Religious Right leaders are not happy with the state of higher education in America.
Unlike elementary and secondary schools, colleges and universities are free from many of the sectarian pressures that plague public education. Professors often have tenure, for example, and trustee boards are usually appointed, not elected.
That helps explain why certain “culture war” issues that frequently bog down public elementary, middle and high schools have failed at many colleges. Most public universities, for example, teach evolution upfront and without apology.
Some Religious Right groups want to change that. The Alliance Defense Fund (ADF), a legal outfit founded in 1993 by a collection of right-wing radio and television preachers, has announced it will spend nearly $20 million on a new project aimed at America’s institutions of higher education.
At the same time, the Supreme Court has agreed to hear an ADF-sponsored case from California dealing with a student-run chapter of the Christian Legal Society (CLS) at the University of California’s Hastings College of Law in San Francisco. The group wants official university recognition and a slice of the student activity fund, even though it discriminates on religious grounds in membership.
The battle at Hastings is well worth watching, as it represents yet another Religious Right attempt to chip away at the church-state wall. But more troubling is the larger agenda of the ADF and groups like it.
The Religious Right is in transition. Figures like Jerry Falwell and D. James Kennedy are dead, and others – James Dobson is an example – are less visible these days.
Instead of being driven by high-profile TV and radio preachers with a tendency toward bombast, “Religious Right 2.0” could likely be spearheaded by groups like the ADF that are well funded and accustomed to working in the courts.
The ADF is headed by Alan Sears, who worked alongside former Attorney General Edwin Meese during the Reagan years. Sears has some predictably wrong-headed views. He has called the wall of separation between church and state “artificial” and lauded court rulings that lower it.
Sears is also so paranoid about a “homosexual agenda” running amok that he once opined that popular cartoon character SpongeBob SquarePants might be in on the plot; he also asserts that movies like “Tootsie” and “Some Like It Hot” are dangerous because they promote cross-dressing.
Such views are daft, but the movement Sears runs is no joke. The ADF has learned from the mistakes of its predecessors. Rather than file lawsuits that are likely to lose, the ADF works methodically to erode the church-state wall incrementally, chip by chip.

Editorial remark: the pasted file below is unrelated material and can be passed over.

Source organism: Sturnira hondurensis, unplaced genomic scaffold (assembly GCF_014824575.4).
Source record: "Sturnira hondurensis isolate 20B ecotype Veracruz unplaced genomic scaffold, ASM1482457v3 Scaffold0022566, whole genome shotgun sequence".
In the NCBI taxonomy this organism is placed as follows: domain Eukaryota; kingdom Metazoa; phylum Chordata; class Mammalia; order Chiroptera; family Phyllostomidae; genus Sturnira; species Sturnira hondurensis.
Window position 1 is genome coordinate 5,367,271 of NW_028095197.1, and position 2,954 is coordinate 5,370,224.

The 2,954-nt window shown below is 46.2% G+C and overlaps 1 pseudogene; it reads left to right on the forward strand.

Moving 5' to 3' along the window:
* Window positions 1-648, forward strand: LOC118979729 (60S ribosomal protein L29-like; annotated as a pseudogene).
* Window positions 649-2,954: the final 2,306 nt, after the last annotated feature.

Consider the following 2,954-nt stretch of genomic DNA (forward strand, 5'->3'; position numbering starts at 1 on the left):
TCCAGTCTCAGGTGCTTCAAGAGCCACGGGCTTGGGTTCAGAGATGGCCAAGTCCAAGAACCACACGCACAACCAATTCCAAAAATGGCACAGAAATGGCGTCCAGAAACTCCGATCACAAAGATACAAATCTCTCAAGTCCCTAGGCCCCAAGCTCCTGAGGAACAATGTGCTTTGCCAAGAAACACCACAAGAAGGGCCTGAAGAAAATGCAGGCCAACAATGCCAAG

The Hastings case is a good example of this strategy. The ADF is representing the CLS chapter and is making an argument based on fairness, asserting that the school’s refusal to fund the chapter is itself an example of discrimination.
If the group wins at the high court, you can bet the ADF will build on that precedent, perhaps insisting that “faith-based” groups that discriminate in hiring on religious grounds are also entitled to tax funds.
But the ADF has an agenda that goes far beyond the Hasting controversy. Sears and people like him have a view of the world that can perhaps be best described as, “We’re right and everyone else is wrong.”
Smugly confident of the superiority of their religious views, they plan to use the power of the government to bring the rest of us into line.
In the ADF-Sears worldview, gay people are sinners and a threat to society – they can be denied certain civil rights. Non-Christians are second-class citizens at best because America was founded for and by Christians (certain types of Christians, that is – the right-wing, fundamentalist ones).
How do they know these things? Well, their reading of the Bible tells them so.
If you’re a gay person, a feminist or a non-Christian (or even a liberal/ moderate Christian), your place in the ADF’s world is tenuous at best. Like theocrats throughout the ages, the ADF believes it knows what’s best for you – and it yearns to use the power of government to force you to live a “godly” life.
Will this audacious Religious Right assault on colleges work?
Institutions of higher education are known for stressing critical thinking and independent thought. Surely most of their leaders will resist it.
But the decision is not entirely in the hands of America’s universities. If the Supreme Court continues to erode the church-state wall and allow the ADF an opening, it will provide powerful legal tools to aid the organization’s misguided and dangerous crusade.
The ADF insists it merely wants to make colleges and universities friendlier to faith. But the schools already are that. Students are free to attend or not attend any house of worship they want. Student-run religious groups of all stripes are common on campuses.
Despite all the lofty talk about safeguarding religious liberty, the ADF and its allies have something quite different in mind: Their goal is to erode the church-state wall and fuse their narrow interpretation of Christianity with the government. They will assail any institution, including colleges and universities, that stand in their way.
They have the right to try – and we have an obligation to see that they don’t succeed.